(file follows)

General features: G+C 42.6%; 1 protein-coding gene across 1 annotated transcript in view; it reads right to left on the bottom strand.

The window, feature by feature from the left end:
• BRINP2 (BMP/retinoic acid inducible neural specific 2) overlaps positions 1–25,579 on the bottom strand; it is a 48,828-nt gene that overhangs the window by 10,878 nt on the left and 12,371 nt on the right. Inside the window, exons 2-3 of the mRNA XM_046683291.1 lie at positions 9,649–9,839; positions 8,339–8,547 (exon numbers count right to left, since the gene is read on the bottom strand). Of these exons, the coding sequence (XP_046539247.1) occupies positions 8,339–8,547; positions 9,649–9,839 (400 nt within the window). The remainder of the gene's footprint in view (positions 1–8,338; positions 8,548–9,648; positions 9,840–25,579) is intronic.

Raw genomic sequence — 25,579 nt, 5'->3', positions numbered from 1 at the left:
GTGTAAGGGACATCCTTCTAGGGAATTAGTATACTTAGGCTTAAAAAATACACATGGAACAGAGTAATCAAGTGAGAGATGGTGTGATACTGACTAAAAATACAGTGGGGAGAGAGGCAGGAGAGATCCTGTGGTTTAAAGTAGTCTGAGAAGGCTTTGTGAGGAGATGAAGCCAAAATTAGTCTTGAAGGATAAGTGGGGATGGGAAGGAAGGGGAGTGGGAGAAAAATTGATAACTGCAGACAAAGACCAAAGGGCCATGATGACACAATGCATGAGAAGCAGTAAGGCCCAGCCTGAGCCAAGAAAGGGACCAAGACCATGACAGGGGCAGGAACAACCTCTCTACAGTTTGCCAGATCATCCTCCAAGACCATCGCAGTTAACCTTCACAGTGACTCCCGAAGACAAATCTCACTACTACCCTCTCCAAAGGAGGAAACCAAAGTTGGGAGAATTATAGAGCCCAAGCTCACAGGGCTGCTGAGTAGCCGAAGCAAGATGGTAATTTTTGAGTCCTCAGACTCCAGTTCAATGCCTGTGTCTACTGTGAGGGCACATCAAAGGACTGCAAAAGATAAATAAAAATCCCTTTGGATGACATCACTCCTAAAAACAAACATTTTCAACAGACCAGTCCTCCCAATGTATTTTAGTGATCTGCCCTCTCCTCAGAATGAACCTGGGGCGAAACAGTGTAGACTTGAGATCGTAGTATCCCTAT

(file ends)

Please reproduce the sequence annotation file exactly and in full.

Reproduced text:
General features: G+C 42.6%; 1 protein-coding gene across 1 annotated transcript in view; it reads right to left on the bottom strand.

The window, feature by feature from the left end:
• BRINP2 (BMP/retinoic acid inducible neural specific 2) overlaps positions 1–25,579 on the bottom strand; it is a 48,828-nt gene that overhangs the window by 10,878 nt on the left and 12,371 nt on the right. Inside the window, exons 2-3 of the mRNA XM_046683291.1 lie at positions 9,649–9,839; positions 8,339–8,547 (exon numbers count right to left, since the gene is read on the bottom strand). Of these exons, the coding sequence (XP_046539247.1) occupies positions 8,339–8,547; positions 9,649–9,839 (400 nt within the window). The remainder of the gene's footprint in view (positions 1–8,338; positions 8,548–9,648; positions 9,840–25,579) is intronic.

Raw genomic sequence — 25,579 nt, 5'->3', positions numbered from 1 at the left:
GTGTAAGGGACATCCTTCTAGGGAATTAGTATACTTAGGCTTAAAAAATACACATGGAACAGAGTAATCAAGTGAGAGATGGTGTGATACTGACTAAAAATACAGTGGGGAGAGAGGCAGGAGAGATCCTGTGGTTTAAAGTAGTCTGAGAAGGCTTTGTGAGGAGATGAAGCCAAAATTAGTCTTGAAGGATAAGTGGGGATGGGAAGGAAGGGGAGTGGGAGAAAAATTGATAACTGCAGACAAAGACCAAAGGGCCATGATGACACAATGCATGAGAAGCAGTAAGGCCCAGCCTGAGCCAAGAAAGGGACCAAGACCATGACAGGGGCAGGAACAACCTCTCTACAGTTTGCCAGATCATCCTCCAAGACCATCGCAGTTAACCTTCACAGTGACTCCCGAAGACAAATCTCACTACTACCCTCTCCAAAGGAGGAAACCAAAGTTGGGAGAATTATAGAGCCCAAGCTCACAGGGCTGCTGAGTAGCCGAAGCAAGATGGTAATTTTTGAGTCCTCAGACTCCAGTTCAATGCCTGTGTCTACTGTGAGGGCACATCAAAGGACTGCAAAAGATAAATAAAAATCCCTTTGGATGACATCACTCCTAAAAACAAACATTTTCAACAGACCAGTCCTCCCAATGTATTTTAGTGATCTGCCCTCTCCTCAGAATGAACCTGGGGCGAAACAGTGTAGACTTGAGATCGTAGTATCCCTAT